Tag Archives: Commemoration

Marking WWI with a Travelling Exhibit

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By Timothy Humphries As the official guardian of Ontario’s historical record, the Archives of Ontario is keenly aware that it must offer the public easy access to its vast and diverse holdings, and provide widespread opportunities to know more about our province’s rich and storied past. To this end, the Archives has long sought partnerships with museums, libraries, art and… Read more »

Celebration as History; History as Celebration

By Andrew Nurse Celebrate: to observe (a day) or commemorate (an event) with ceremonies or festivities ~Dictionary.com Celebrations don’t have a particularly good reputation among professional historians … and, for good reason. As a series of studies of national, regionalized, local and provincial commemorative events demonstrate, celebrations are politically fraught. Canada Day might stand — at this point in our… Read more »

Memory at 100: The First World War Centennial and the Question of Commemoration

By Nathan Smith In a recent post here Jonathan Weier compared official plans in the UK and Australia to commemorate the First World War centennial with the Canadian government’s disengagement with the one-hundredth anniversary of the First World War.  Given the interest the federal Conservatives have shown in warrior nationalism and war commemoration, this is surprising. From the government’s memorialization… Read more »

History Slam Episode Forty-Two: The Politics of Memory with Yves Frenette

http://activehistory.ca/wp-content/uploads/2014/05/Yves-Frenette.mp3Podcast: Play in new window | DownloadBy Sean Graham Since coming to power in 2006, the Harper government has increasingly involved itself in historical commemorations. Perhaps most famously with the War of 1812 television campaign, the government’s efforts have led to debates over what events should be commemorated and how political considerations shape the construction of social memory. Last week… Read more »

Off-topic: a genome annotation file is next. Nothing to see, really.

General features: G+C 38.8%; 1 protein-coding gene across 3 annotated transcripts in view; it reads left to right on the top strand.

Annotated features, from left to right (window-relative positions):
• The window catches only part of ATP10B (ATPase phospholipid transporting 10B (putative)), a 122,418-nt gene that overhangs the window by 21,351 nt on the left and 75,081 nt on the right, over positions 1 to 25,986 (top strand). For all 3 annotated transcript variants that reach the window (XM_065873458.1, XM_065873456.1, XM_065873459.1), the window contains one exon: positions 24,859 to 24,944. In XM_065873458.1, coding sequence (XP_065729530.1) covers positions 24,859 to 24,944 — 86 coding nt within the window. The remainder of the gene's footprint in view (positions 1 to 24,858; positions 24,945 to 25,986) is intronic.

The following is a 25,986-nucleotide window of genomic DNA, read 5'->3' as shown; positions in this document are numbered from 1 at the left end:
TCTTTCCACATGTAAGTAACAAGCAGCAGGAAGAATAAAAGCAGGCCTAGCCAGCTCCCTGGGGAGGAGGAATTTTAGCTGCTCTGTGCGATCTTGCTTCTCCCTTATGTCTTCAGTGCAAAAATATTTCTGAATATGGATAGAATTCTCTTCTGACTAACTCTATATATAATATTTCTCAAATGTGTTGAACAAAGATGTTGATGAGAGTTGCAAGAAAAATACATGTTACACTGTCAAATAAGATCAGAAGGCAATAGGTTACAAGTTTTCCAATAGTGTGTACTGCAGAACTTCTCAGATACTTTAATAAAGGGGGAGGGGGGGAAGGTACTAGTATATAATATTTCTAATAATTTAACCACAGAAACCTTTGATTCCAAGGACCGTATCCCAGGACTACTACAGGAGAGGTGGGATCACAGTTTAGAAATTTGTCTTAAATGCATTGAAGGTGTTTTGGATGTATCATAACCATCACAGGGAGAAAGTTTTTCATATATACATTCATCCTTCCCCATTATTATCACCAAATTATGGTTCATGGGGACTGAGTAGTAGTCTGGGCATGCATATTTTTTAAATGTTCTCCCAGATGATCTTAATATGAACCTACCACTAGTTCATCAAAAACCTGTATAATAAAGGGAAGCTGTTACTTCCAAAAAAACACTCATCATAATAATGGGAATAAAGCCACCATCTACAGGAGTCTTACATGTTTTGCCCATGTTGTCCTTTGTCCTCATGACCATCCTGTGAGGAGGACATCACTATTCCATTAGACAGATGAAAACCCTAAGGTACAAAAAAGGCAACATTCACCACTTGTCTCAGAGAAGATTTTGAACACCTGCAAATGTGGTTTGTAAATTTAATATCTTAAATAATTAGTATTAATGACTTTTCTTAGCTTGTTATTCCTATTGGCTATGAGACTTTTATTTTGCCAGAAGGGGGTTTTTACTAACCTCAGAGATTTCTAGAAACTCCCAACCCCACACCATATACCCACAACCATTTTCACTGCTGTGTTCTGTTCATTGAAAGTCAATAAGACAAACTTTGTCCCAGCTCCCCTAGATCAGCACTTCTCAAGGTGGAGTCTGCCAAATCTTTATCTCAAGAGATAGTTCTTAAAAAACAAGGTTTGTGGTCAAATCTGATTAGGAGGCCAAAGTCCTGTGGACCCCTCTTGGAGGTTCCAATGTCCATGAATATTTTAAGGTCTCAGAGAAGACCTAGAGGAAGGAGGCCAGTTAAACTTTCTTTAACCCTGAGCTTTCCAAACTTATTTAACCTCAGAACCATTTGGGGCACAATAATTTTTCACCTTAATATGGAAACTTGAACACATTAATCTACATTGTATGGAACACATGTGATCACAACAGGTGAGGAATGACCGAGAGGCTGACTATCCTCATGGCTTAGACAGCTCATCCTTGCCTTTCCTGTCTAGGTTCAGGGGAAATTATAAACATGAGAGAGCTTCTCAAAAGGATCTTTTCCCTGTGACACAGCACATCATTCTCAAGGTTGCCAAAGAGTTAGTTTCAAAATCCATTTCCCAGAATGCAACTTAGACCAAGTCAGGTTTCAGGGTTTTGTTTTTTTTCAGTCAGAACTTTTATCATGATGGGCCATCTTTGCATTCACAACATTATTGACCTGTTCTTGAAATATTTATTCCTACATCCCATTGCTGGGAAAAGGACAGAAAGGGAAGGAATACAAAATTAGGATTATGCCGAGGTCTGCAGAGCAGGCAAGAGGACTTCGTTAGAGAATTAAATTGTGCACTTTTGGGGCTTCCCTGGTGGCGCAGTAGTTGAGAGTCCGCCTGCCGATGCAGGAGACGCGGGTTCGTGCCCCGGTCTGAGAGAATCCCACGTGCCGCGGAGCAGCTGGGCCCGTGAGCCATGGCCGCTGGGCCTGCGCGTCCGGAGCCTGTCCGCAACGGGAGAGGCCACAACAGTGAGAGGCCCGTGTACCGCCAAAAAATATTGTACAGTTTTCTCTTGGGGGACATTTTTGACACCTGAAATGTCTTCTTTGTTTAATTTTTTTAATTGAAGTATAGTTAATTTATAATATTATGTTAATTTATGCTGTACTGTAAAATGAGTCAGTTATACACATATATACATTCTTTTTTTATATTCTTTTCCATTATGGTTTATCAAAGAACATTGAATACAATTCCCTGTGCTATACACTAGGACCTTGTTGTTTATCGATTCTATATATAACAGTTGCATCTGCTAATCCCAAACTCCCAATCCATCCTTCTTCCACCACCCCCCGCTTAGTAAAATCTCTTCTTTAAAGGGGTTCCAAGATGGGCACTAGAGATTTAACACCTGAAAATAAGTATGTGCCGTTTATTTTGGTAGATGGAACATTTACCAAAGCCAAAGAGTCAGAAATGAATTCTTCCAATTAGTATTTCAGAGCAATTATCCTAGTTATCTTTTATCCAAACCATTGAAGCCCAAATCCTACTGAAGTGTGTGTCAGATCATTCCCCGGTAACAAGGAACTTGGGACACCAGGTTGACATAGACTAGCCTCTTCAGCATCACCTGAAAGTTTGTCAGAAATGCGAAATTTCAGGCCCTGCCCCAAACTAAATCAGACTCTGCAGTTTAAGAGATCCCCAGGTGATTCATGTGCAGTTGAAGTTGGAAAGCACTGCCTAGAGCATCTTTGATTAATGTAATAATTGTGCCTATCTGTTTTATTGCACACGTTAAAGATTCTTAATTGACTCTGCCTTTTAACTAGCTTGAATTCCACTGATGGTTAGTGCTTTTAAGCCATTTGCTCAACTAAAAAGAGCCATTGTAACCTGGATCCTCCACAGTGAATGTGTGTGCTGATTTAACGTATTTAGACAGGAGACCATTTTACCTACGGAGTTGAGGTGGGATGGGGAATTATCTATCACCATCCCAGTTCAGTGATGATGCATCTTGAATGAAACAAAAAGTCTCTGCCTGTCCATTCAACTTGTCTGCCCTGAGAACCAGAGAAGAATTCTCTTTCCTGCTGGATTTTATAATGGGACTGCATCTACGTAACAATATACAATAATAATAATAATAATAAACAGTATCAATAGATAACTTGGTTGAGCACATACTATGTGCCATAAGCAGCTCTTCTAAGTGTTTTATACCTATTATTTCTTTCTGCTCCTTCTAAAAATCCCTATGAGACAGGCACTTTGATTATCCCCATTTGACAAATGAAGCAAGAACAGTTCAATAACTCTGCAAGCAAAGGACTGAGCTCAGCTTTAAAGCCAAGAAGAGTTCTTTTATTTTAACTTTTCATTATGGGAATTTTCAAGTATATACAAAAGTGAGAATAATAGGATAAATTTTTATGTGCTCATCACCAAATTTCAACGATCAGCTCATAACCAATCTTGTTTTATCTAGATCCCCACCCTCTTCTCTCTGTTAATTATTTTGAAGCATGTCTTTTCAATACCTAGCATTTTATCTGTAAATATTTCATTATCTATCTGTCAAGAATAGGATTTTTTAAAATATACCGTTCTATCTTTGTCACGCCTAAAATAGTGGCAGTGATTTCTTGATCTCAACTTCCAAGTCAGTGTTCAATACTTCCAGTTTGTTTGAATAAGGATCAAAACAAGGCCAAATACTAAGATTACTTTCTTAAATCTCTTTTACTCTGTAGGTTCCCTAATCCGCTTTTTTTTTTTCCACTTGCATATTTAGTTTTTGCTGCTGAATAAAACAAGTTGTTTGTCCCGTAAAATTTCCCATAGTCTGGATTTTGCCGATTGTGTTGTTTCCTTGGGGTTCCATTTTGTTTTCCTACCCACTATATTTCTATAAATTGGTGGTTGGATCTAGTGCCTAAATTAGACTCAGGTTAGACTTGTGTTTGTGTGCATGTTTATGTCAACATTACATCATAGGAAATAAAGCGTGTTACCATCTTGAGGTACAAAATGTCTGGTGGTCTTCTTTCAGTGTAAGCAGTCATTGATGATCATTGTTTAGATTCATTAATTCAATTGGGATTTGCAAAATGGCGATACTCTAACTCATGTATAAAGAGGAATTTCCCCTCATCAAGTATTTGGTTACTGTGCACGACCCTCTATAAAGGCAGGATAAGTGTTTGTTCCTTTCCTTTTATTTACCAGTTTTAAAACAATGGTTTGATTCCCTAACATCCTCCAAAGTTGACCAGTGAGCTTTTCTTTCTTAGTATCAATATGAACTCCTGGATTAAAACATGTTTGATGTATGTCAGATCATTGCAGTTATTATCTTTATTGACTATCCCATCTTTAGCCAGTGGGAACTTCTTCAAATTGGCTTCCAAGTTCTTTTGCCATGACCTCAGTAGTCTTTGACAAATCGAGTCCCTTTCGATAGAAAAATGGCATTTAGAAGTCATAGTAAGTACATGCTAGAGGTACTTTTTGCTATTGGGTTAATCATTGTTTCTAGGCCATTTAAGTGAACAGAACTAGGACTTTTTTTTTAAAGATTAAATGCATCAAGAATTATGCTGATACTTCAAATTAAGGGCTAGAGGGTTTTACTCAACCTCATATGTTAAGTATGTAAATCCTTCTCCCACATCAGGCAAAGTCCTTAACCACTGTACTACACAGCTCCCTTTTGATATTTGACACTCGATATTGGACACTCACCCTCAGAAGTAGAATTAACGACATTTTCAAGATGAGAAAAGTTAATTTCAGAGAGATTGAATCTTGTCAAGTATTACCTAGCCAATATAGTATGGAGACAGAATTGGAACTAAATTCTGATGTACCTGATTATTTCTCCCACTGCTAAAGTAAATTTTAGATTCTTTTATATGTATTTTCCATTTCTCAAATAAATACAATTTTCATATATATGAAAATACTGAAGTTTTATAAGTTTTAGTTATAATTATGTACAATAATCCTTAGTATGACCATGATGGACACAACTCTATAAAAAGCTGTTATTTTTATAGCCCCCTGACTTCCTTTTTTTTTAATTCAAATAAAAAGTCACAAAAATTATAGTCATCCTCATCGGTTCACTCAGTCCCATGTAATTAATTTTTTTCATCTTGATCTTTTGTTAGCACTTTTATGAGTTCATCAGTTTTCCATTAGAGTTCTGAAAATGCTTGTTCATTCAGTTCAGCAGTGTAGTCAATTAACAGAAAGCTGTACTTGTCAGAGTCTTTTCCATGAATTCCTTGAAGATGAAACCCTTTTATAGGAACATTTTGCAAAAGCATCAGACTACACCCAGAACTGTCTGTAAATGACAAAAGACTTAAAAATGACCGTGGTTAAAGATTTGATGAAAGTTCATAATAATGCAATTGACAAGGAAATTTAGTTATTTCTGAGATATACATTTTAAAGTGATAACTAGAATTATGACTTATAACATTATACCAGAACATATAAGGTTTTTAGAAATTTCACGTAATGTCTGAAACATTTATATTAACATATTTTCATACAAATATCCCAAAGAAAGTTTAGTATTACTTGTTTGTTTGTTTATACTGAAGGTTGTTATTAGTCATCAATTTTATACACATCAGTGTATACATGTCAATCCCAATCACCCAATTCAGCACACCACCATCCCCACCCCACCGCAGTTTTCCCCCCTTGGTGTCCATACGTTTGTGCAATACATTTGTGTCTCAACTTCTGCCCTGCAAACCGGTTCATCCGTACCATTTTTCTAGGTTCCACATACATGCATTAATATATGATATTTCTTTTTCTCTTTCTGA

Where We Tell Their Stories: Commemorating Women’s History in Toronto through Plaques and Markers

By Kaitlin Wainwright When British Labour politician Tony Benn passed away this March, attention was drawn to his efforts in the British Houses of Parliament to install plaques that told histories of the suffrage movement in Britain. Among them was one he installed illegally in the broom closet where Emily Wilding Davison, a suffragist, hid on the night of the… Read more »

Community Engagement in Commemoration

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By Krista McCracken Museums, galleries, parks and other heritage sites play a significant role in commemoration.  Exhibitions present specific ways of looking at history and attribute significance to particular historical events.  Commemoration at heritage sites might take place in the form of a dedicated memorial site such as the United States Holocaust Memorial Museum or the September 11th Memorial and… Read more »

New Paper: Sean Carleton: Rebranding Canada with Comics

ActiveHistory.ca is pleased to announce the publication of Sean Carleton’s Rebranding Canada with Comics: Canada 1812: Forged in Fire and the Continuing Co-optation of Tecumseh: In the current age of austerity, the Harper Government allocated over $28 million to commemorate the 200th anniversary of the War of 1812. For many historians this proved to be an unpopular decision. It even… Read more »

History Education in Canada without Historical Thinking? A worrisome prospect

By Heather E. McGregor Recently Peter Seixas announced that the Historical Thinking Project (the Project) was denied ongoing funding by the Department of Canadian Heritage. This change was said to be because the purposes of the Project do not coincide with, as quoted from The Canada History Fund, “projects that celebrate key milestones and people who have helped shape our… Read more »

Lessons from the Past, Promises for the Future: Reflections on Historical Thinking in Canadian History

By Thomas Peace “Our historians have almost wholly ignored the existence of slavery in Canada.” Two weeks ago these words echoed through Fountain Commons here at Acadia University.  Historians, educators and activists had gathered for Opening the Academy: New Strategies for Exploring and Sharing African Nova Scotian Histories. The message those of us in the audience heard was that African-Canadian… Read more »

Proclamation and Commemoration: The Treaty of Niagara, Royal Proclamation, and a Critical Look at “Creating Canada”

By Michelle Hope Rumford The undertaking of “commemoration” encompasses actions taken in a spirit of remembrance and honor. Choosing to commemorate acknowledges the importance of an event. It allows history to live on into present contexts. In the context of the continuous formation and re-evaluation of the relationship between Aboriginal peoples and the Canadian government, 2013 was marked by a… Read more »